The Art of Abiding

Why the Dude is a hero not to be emulated

Julian Baggini
Feb 17 · 4 min read

With more than a quarter of a million ordained priests around the world, the Dudeist religion is no joke. Or rather, it is a joke, just a very serious one. Dudeism, inspired by the cult Coen brothers movie The Big Lebowski, preaches a gospel of chill. In a nutshell, its sacred credo is “Life is short and complicated and nobody knows what to do about it. So don’t do anything about it.”

In case you’ve had the misfortune to have missed one of the best movies of all time, the Dude is a slacker drop-out, played brilliantly by Jeff Bridges, who gets caught up in an extortion scam thanks to the accident of sharing his name with the husband of the kidnapped woman, Jeffrey Lebowski. The whole sorry sage starts when a couple of thugs rough him up and pee on his rug. What makes him the most unlikely hero ever to grace the silver screen is that, as the cowboy narrator says, “the Dude abides”.

All the pain and suffering in the film is the result of other people failing to follow this simple philosophy. Simply abiding is just too difficult when the world provides so many things to get indignant about. It is very deliberate that the action is played out against the background of the First Gulf War. Early on we see President Bush saying “This will not stand. This will not stand! This aggression against, uh, Kuwait.” The Dude’s friend Walter echoes this when he tells the Dude he must do something about the rug-soiling intruders: “I’m talking about drawing a line in the sand, Dude.” The suggestion results in both cases are worse than letting it go.

There’s something very attractive about the idea of simply abiding. Many wisdom traditions teach that striving leads only to frustration and discontent. “Appreciate the moment” has become a truism, given spiritual credibility by its connection with mindfulness.

But is abiding really the key to the good life? If I think about the people who I know who are closest to the Dude, I’m not so sure. What most strikes me is not how content they are but how little they do. They don’t travel, hardly ever go out and have a limited social life. At home, they don’t pursue hobbies but mostly sit around listening to the radio or watching TV. They ask nothing from life except the next day and something decent to eat and drink.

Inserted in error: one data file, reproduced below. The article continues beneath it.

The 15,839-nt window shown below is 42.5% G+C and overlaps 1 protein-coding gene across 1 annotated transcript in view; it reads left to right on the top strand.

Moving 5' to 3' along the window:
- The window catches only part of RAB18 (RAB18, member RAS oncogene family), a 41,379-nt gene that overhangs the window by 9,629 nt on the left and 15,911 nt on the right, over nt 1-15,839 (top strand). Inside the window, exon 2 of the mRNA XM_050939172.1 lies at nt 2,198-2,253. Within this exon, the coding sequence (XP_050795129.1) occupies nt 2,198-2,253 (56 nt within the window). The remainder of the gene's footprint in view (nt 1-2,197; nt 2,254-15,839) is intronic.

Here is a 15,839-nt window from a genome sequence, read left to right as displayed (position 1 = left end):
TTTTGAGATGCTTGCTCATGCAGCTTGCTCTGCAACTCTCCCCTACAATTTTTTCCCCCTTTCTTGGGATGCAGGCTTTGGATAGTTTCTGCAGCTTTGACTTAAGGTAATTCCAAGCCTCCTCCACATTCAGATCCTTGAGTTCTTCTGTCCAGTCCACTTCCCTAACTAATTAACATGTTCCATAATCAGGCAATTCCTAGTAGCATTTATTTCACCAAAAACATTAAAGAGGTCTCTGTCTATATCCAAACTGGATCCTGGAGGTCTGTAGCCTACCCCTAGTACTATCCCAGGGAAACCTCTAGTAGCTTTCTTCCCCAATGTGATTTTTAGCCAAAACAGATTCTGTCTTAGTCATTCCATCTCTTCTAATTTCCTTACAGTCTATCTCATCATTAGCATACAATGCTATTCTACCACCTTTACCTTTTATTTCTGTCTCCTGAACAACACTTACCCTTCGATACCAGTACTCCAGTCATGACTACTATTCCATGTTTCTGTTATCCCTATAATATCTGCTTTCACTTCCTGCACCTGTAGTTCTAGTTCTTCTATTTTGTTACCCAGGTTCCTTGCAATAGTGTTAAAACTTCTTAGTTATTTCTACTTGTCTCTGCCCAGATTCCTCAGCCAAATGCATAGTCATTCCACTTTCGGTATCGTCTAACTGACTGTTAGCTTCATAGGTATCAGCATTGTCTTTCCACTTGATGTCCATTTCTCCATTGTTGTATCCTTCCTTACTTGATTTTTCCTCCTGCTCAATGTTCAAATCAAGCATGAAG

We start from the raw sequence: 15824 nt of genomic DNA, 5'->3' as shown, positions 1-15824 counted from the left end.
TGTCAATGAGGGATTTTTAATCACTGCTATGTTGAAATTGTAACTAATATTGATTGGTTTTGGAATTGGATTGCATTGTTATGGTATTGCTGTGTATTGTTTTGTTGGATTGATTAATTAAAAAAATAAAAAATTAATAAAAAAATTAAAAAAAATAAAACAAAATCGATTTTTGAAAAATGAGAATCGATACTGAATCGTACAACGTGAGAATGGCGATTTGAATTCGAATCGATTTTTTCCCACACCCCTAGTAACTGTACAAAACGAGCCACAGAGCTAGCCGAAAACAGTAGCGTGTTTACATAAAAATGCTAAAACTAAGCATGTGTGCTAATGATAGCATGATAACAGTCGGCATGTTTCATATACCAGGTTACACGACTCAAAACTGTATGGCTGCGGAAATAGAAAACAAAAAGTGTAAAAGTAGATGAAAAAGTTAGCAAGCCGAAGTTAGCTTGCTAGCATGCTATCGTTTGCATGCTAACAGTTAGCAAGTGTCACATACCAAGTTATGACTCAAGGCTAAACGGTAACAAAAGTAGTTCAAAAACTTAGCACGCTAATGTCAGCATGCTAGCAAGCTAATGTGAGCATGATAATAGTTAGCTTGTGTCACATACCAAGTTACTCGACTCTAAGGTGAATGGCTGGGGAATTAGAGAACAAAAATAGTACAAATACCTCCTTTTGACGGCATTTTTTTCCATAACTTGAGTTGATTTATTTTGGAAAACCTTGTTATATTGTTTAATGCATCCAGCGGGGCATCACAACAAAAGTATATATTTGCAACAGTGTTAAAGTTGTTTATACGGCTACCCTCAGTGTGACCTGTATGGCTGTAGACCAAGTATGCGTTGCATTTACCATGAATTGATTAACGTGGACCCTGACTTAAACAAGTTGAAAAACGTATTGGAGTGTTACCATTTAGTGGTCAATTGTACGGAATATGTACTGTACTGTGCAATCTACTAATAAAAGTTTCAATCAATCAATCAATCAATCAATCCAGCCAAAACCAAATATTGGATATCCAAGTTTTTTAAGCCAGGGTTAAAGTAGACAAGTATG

But this precisely is abiding, right? It’s the wisdom of wanting what you have rather than having what you want, counting your blessings rather than your misfortunes. Who even cares if the grass is greener on the other side if the grass you’re smoking is sweet?

I struggle to believe that this is the best life these real-life dudes could have. There is so much more to life than this, so wanting more is both natural and healthy. If the attempt to savour all that this earth has to offer makes you more restless and less content, so be it. For me, it’s a price worth paying. Or to turn it around, missing out on the richness of life is too high a price to pay for Dude-like serenity. When you’re so undemanding that you ask for nothing, nothing is precisely what you get.

But is the message of The Big Lebowski really that The Dude represents the highest form of being? Surely not. After all, were the prolific Coen brothers to follow his creed they would never have shot a test reel, never mind the 30-odd films (gloriously odd films) they’ve made.

What makes The Dude a hero is not that he reaches the heights of human potential but simply that he avoids the lows that arguably the vast majority sink to. No character in The Big Lebowski was born for greatness. But too many grow into pettiness. They become vain, greedy, bitter or selfish. Their desire for more is not a noble passion to “live deep and suck out all the marrow of life”, merely a baser failure to accept their own limitations, to refuse to accept that some bad things are better left standing, that some lines should be abandoned once crossed.

Similarly, the real-life Dudes I know may not represent the highest ideal for living. But compared to most people around them, they’re doing pretty good. Others may travel more, have better homes, accumulate memories of more “experiences”. But they are also more prone to dissatisfaction and striving, and the things they gain by their efforts don’t, at the end of the day, add up to a hill of beans.

At the end of the film, the cowboy muses, “It’s good knowin’ he’s out there, the Dude, takin’ her easy for all us sinners.” With his loose white clothes, long hair and beard, there is something Christ-like about him. In mainstream Christianity, Jesus dies on the cross so that we didn’t have to, so we could live. Similarly, the Dude abides completely so that we don’t have to. He has an innocence we can’t have. We’re fallen sinners who can’t just take it easy all of the time.

The Dude does not represent the end we should be striving for, and his imperfections are surely too clear for anyone to seriously think he is. He isn’t even a model of Zen calm and serenity. He frequently gets annoyed, not least by the ruination of his rug.

Still, he does stand for something most of us lack. The ability to abide is something we would be wise to cultivate, but not so much that it becomes the only ability we have. Take it easy, take it easier, but take life too easy and the best of it passes you by.

Julian Baggini is a writer and philosopher. His latest book is The Godless Gospel: Was Jesus a Great Moral Teacher? (Affiliate link)

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